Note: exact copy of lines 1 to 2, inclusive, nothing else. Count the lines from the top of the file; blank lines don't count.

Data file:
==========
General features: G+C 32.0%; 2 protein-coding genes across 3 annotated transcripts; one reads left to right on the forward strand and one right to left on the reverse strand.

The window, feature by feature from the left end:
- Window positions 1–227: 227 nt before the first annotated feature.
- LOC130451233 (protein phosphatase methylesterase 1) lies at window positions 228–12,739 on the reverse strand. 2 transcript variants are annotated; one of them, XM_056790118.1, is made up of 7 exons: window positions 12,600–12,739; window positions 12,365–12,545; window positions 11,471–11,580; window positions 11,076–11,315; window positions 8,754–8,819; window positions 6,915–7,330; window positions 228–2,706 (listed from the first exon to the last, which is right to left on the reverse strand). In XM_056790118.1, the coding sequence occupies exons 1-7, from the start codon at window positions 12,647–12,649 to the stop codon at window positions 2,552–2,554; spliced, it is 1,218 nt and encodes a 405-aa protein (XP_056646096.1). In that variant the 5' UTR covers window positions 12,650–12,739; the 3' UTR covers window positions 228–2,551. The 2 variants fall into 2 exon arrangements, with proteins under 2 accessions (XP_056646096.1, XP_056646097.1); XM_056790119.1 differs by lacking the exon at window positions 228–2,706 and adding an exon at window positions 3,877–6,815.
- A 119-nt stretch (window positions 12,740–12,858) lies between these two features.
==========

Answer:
General features: G+C 32.0%; 2 protein-coding genes across 3 annotated transcripts; one reads left to right on the forward strand and one right to left on the reverse strand.

The window, feature by feature from the left end: